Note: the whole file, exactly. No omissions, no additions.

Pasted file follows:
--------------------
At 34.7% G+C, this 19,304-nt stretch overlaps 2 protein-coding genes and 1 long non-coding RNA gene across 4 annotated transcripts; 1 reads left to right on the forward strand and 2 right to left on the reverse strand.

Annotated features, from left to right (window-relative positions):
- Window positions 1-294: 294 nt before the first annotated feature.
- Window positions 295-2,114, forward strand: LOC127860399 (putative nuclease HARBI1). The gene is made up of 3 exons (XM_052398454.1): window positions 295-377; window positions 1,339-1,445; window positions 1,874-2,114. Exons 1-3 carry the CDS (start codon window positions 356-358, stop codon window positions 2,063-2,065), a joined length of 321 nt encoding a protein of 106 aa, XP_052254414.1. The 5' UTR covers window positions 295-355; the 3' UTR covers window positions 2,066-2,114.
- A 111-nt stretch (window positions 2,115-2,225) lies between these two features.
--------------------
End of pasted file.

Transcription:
At 34.7% G+C, this 19,304-nt stretch overlaps 2 protein-coding genes and 1 long non-coding RNA gene across 4 annotated transcripts; 1 reads left to right on the forward strand and 2 right to left on the reverse strand.

Annotated features, from left to right (window-relative positions):
- Window positions 1-294: 294 nt before the first annotated feature.
- Window positions 295-2,114, forward strand: LOC127860399 (putative nuclease HARBI1). The gene is made up of 3 exons (XM_052398454.1): window positions 295-377; window positions 1,339-1,445; window positions 1,874-2,114. Exons 1-3 carry the CDS (start codon window positions 356-358, stop codon window positions 2,063-2,065), a joined length of 321 nt encoding a protein of 106 aa, XP_052254414.1. The 5' UTR covers window positions 295-355; the 3' UTR covers window positions 2,066-2,114.
- A 111-nt stretch (window positions 2,115-2,225) lies between these two features.